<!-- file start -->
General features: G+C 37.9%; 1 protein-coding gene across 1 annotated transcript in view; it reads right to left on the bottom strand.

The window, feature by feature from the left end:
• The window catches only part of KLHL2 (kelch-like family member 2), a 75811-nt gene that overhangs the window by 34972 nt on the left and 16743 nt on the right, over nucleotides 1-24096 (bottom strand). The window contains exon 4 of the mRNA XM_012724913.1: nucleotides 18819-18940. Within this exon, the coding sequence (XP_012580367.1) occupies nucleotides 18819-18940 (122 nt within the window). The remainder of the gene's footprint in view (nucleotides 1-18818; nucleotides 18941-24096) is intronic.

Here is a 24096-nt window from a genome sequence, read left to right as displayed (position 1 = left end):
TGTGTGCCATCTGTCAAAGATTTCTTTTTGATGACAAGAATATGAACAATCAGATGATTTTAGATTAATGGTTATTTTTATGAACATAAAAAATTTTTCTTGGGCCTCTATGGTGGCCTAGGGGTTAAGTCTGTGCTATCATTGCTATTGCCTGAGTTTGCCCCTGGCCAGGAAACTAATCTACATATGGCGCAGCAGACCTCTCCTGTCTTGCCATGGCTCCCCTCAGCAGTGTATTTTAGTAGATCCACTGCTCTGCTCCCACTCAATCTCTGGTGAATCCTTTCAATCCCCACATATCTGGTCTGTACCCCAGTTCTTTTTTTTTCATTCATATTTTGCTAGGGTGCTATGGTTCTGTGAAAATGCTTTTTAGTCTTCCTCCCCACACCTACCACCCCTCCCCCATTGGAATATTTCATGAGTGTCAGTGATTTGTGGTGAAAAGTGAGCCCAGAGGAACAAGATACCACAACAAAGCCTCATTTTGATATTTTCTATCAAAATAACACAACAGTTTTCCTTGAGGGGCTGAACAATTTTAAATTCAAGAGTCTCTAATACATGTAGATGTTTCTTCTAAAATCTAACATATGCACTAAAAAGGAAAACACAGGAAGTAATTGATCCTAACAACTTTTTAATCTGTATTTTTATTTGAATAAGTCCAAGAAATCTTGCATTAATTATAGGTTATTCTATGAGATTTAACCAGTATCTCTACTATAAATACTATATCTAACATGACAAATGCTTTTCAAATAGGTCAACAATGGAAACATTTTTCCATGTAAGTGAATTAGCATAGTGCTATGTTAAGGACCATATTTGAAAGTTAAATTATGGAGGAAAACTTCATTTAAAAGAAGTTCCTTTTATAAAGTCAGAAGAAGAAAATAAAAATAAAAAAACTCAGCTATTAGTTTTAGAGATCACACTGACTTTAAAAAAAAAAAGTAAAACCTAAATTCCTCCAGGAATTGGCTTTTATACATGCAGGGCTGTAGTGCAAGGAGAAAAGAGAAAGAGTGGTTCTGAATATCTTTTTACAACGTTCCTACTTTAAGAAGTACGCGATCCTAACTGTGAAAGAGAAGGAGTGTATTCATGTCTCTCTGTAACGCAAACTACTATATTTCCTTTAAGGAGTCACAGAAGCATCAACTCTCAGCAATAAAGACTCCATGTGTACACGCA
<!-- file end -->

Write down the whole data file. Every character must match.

General features: G+C 37.9%; 1 protein-coding gene across 1 annotated transcript in view; it reads right to left on the bottom strand.

The window, feature by feature from the left end:
• The window catches only part of KLHL2 (kelch-like family member 2), a 75811-nt gene that overhangs the window by 34972 nt on the left and 16743 nt on the right, over nucleotides 1-24096 (bottom strand). The window contains exon 4 of the mRNA XM_012724913.1: nucleotides 18819-18940. Within this exon, the coding sequence (XP_012580367.1) occupies nucleotides 18819-18940 (122 nt within the window). The remainder of the gene's footprint in view (nucleotides 1-18818; nucleotides 18941-24096) is intronic.

Here is a 24096-nt window from a genome sequence, read left to right as displayed (position 1 = left end):
TGTGTGCCATCTGTCAAAGATTTCTTTTTGATGACAAGAATATGAACAATCAGATGATTTTAGATTAATGGTTATTTTTATGAACATAAAAAATTTTTCTTGGGCCTCTATGGTGGCCTAGGGGTTAAGTCTGTGCTATCATTGCTATTGCCTGAGTTTGCCCCTGGCCAGGAAACTAATCTACATATGGCGCAGCAGACCTCTCCTGTCTTGCCATGGCTCCCCTCAGCAGTGTATTTTAGTAGATCCACTGCTCTGCTCCCACTCAATCTCTGGTGAATCCTTTCAATCCCCACATATCTGGTCTGTACCCCAGTTCTTTTTTTTTCATTCATATTTTGCTAGGGTGCTATGGTTCTGTGAAAATGCTTTTTAGTCTTCCTCCCCACACCTACCACCCCTCCCCCATTGGAATATTTCATGAGTGTCAGTGATTTGTGGTGAAAAGTGAGCCCAGAGGAACAAGATACCACAACAAAGCCTCATTTTGATATTTTCTATCAAAATAACACAACAGTTTTCCTTGAGGGGCTGAACAATTTTAAATTCAAGAGTCTCTAATACATGTAGATGTTTCTTCTAAAATCTAACATATGCACTAAAAAGGAAAACACAGGAAGTAATTGATCCTAACAACTTTTTAATCTGTATTTTTATTTGAATAAGTCCAAGAAATCTTGCATTAATTATAGGTTATTCTATGAGATTTAACCAGTATCTCTACTATAAATACTATATCTAACATGACAAATGCTTTTCAAATAGGTCAACAATGGAAACATTTTTCCATGTAAGTGAATTAGCATAGTGCTATGTTAAGGACCATATTTGAAAGTTAAATTATGGAGGAAAACTTCATTTAAAAGAAGTTCCTTTTATAAAGTCAGAAGAAGAAAATAAAAATAAAAAAACTCAGCTATTAGTTTTAGAGATCACACTGACTTTAAAAAAAAAAAGTAAAACCTAAATTCCTCCAGGAATTGGCTTTTATACATGCAGGGCTGTAGTGCAAGGAGAAAAGAGAAAGAGTGGTTCTGAATATCTTTTTACAACGTTCCTACTTTAAGAAGTACGCGATCCTAACTGTGAAAGAGAAGGAGTGTATTCATGTCTCTCTGTAACGCAAACTACTATATTTCCTTTAAGGAGTCACAGAAGCATCAACTCTCAGCAATAAAGACTCCATGTGTACACGCA